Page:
What Is a DNS Server?
What Is a DNS Server?

A DNS server is a computer server that includes a database of public IP addresses and their affiliated hostnames, and in most cases serves to solve, or interpret, those names into IP addresses as requested. DNS servers run particular software and communicate with each other using specific protocols.

The Purpose of DNS Servers

It is much easier to remember a domain name or hostname such as techtnet.com than it would be to bear in mind the website's IP address numbers 131.111.119.111.

If you would like to browse into the TechTnet website, all you must type in is the URL https://www.techtnet.com. Conversely, computers and network devices do not work nicely with names when seeking to find each other on the internet. It is a lot more efficient and exact to use an IP address.

Malware Attacks That Change DNS Server Settings

It is always important to be running an antivirus software. 1 rationale is that malware, could destroy your computer in a manner that alters the DNS server settings, and it is definitely something that you do not need to happen.

By way of example, if your computer uses Google's DNS servers (8.8.8.8 and 8.8.4.4) and you browse into your bank's website, you obviously expect that if you enter its recognizable URL, then you are going to be delivered to the bank's website.

But if malware affects your DNS server settings, which may happen without your knowledge after an attack in your system, your system is no longer calling Google's DNS servers but rather a hacker's server that introduces as your own bank's website. This fake bank website may look like the actual one, but rather than logging into your own bank account, it harvests your own username and password that you typed in, providing the hackers the important information they will need to get into your bank account.

Malware attacks that hijack your DNS server settings can also redirect traffic from popular websites to ones that are full of ads or a bogus website that is designed to scare you into thinking your computer was infected with a virus, and that you need to purchase their advertised software program to get rid of it.

Protecting Yourself From DNS Attacks

There are just two things you ought to do to prevent becoming a casualty of a DNS settings attack. The first would be to install antivirus software in order that malicious programs have been captured before they could do any harm.
The next is to pay careful attention to the appearance of important websites you visit frequently. Should you see one and the website looks off somehow --perhaps the pictures are different or the website's colours have shifted, or menus do not look right, or you locate misspellings (hackers could be dreadful spellers)--or else you get an "invalid certificate" message on your browser, it may be a sign that you are on a falsified website.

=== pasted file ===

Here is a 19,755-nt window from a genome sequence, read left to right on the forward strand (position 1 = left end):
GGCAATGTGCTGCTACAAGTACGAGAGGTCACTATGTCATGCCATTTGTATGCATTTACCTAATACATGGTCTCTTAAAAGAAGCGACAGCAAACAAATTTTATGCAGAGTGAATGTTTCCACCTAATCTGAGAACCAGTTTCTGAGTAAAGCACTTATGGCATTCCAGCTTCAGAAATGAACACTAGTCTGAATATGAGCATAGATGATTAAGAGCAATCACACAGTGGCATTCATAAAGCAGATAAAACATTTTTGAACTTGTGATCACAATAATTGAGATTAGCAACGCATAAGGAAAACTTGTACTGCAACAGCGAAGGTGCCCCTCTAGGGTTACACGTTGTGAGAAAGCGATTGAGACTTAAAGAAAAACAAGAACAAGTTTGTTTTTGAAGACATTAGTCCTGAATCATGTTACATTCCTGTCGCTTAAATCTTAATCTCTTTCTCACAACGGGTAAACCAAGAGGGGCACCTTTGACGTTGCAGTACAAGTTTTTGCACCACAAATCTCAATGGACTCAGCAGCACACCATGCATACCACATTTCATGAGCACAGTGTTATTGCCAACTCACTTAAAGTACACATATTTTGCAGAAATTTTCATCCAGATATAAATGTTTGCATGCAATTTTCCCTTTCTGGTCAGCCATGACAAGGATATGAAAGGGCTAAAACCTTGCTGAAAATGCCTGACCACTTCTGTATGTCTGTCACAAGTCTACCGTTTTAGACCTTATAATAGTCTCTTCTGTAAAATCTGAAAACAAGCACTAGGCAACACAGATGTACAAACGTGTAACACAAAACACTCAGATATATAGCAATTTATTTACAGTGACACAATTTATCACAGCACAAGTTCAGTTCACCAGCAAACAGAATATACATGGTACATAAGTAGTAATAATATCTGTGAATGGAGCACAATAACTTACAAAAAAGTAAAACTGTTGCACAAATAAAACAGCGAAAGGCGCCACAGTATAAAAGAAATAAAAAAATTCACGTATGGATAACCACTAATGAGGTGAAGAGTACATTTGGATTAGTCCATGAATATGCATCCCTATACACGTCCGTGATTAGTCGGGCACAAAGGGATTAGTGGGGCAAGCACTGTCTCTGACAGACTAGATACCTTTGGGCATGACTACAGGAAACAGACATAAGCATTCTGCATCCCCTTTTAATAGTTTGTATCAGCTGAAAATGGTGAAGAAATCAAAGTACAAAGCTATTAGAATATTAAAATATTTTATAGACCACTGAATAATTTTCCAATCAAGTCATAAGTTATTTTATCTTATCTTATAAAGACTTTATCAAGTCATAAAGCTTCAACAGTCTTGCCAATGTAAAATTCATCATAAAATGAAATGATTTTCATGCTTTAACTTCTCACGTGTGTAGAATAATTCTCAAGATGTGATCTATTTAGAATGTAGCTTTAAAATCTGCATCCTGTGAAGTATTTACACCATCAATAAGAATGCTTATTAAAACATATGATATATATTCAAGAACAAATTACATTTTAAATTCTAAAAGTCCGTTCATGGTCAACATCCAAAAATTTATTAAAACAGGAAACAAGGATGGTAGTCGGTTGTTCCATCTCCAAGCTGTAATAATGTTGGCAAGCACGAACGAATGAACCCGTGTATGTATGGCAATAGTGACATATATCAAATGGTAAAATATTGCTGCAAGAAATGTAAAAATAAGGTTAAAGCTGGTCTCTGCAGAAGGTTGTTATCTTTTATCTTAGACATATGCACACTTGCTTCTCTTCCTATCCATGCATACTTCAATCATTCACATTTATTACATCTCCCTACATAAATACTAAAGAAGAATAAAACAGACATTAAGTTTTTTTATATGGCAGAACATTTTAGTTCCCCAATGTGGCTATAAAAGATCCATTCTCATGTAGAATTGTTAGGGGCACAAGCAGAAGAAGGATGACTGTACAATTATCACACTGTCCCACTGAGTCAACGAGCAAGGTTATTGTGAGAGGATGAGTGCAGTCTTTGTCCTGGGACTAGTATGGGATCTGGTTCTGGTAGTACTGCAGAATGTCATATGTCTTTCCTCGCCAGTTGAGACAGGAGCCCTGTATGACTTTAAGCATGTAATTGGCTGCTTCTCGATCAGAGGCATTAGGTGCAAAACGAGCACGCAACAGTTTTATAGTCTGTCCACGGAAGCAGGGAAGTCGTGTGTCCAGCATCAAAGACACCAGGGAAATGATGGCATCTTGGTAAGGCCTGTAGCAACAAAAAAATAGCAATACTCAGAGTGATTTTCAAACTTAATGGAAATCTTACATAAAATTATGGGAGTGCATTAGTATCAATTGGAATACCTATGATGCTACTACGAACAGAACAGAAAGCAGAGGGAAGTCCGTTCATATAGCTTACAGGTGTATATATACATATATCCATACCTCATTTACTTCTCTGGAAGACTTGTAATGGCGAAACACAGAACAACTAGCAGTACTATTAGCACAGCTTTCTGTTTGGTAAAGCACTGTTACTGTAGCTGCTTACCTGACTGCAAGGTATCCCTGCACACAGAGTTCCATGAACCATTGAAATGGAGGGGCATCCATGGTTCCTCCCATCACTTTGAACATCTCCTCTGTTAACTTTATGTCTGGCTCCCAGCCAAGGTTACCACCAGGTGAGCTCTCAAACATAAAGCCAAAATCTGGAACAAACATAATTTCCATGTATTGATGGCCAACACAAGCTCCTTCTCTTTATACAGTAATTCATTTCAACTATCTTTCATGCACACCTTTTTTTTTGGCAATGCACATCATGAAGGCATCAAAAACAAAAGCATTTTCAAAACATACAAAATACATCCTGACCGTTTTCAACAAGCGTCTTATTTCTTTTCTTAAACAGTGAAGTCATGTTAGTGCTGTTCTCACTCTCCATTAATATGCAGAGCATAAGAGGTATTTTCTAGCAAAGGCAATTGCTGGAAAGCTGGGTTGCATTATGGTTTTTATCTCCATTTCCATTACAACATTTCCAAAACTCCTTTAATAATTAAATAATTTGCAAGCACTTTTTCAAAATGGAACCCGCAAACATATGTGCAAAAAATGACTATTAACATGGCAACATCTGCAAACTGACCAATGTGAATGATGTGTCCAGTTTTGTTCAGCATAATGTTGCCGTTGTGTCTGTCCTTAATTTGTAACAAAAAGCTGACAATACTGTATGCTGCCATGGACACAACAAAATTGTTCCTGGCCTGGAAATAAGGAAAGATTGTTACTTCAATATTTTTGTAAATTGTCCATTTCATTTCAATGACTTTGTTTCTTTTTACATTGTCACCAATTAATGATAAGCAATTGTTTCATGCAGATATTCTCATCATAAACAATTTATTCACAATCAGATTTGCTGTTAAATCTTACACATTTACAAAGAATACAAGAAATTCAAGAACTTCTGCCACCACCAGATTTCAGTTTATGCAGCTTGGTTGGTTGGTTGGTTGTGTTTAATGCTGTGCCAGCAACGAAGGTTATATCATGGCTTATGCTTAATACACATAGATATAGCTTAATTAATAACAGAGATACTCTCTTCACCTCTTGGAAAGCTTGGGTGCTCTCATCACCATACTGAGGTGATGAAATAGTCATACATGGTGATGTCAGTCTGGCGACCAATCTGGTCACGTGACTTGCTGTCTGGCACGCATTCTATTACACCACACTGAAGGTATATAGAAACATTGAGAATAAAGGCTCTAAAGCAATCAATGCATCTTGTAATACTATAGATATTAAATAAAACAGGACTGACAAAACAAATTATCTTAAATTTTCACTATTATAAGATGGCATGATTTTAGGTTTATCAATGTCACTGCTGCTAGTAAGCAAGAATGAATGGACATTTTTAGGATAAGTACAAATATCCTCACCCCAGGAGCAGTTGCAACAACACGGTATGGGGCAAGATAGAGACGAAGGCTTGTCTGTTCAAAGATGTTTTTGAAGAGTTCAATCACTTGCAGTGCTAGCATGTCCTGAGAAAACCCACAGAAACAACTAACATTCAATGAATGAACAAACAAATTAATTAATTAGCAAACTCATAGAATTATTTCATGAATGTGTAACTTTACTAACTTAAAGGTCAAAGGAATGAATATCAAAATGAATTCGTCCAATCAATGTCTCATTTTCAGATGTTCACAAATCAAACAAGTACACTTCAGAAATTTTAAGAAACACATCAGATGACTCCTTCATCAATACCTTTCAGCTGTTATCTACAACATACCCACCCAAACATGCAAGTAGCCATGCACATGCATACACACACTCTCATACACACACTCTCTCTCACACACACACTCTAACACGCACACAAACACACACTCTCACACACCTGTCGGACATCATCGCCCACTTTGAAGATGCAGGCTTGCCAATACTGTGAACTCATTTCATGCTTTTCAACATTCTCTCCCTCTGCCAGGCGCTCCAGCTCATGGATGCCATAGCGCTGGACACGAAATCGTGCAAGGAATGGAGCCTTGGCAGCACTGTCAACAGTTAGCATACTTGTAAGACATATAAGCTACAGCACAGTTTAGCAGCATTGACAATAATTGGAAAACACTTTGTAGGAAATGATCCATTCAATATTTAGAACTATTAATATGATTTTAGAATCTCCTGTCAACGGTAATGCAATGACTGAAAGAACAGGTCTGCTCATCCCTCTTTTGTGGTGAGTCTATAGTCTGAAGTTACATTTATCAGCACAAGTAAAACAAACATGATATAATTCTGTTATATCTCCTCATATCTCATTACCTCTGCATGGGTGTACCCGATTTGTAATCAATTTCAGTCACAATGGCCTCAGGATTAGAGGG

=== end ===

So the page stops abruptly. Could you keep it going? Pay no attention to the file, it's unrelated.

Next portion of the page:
How DNS Redirection Can Be Positively Used

This ability to redirect traffic may be used for positive purposes. By way of example, OpenDNS can redirect visitors to adult websites, gaming websites, social media websites, or other websites network administrators or associations do not want their users seeing. Rather, they might be routed to a webpage using a"Blocked" message.

Primary and Secondary DNS Servers

In the majority of cases, a primary and a secondary DNS server are configured to your router and/or computer whenever you're connected to a internet service provider (ISP). There are two DNS servers in case one of them happens to fail, in which case the next can be used to resolve hostnames you input.

Why You Might Change Your DNS Server Settings

Some DNS servers may provide faster access times than others. This is often a function of just how near you are to these servers. If your ISP's DNS servers are nearer to you than Google's, as an example, you might locate domain names are solved quicker using the default servers in the ISP than having a third-party host.

Should you experience connection problems in which it seems no websites will load, it is possible there's a problem with the DNS server. When the DNS server is not able to discover the right IP address that's related to the hostname you enter, the website can not be found and loaded.

DNS Root Servers

There are 13 important DNS root servers around the internet that store an entire database of domain names and their related public IP addresses. These top-tier DNS servers have been termed A through M to the first 13 letters of the alphabet. Ten of these servers are located in the United States, one in London, one in Stockholm, and one in Japan.

The Internet Assigned Numbers Authority (IANA) retains this list of DNS root servers if you are interested.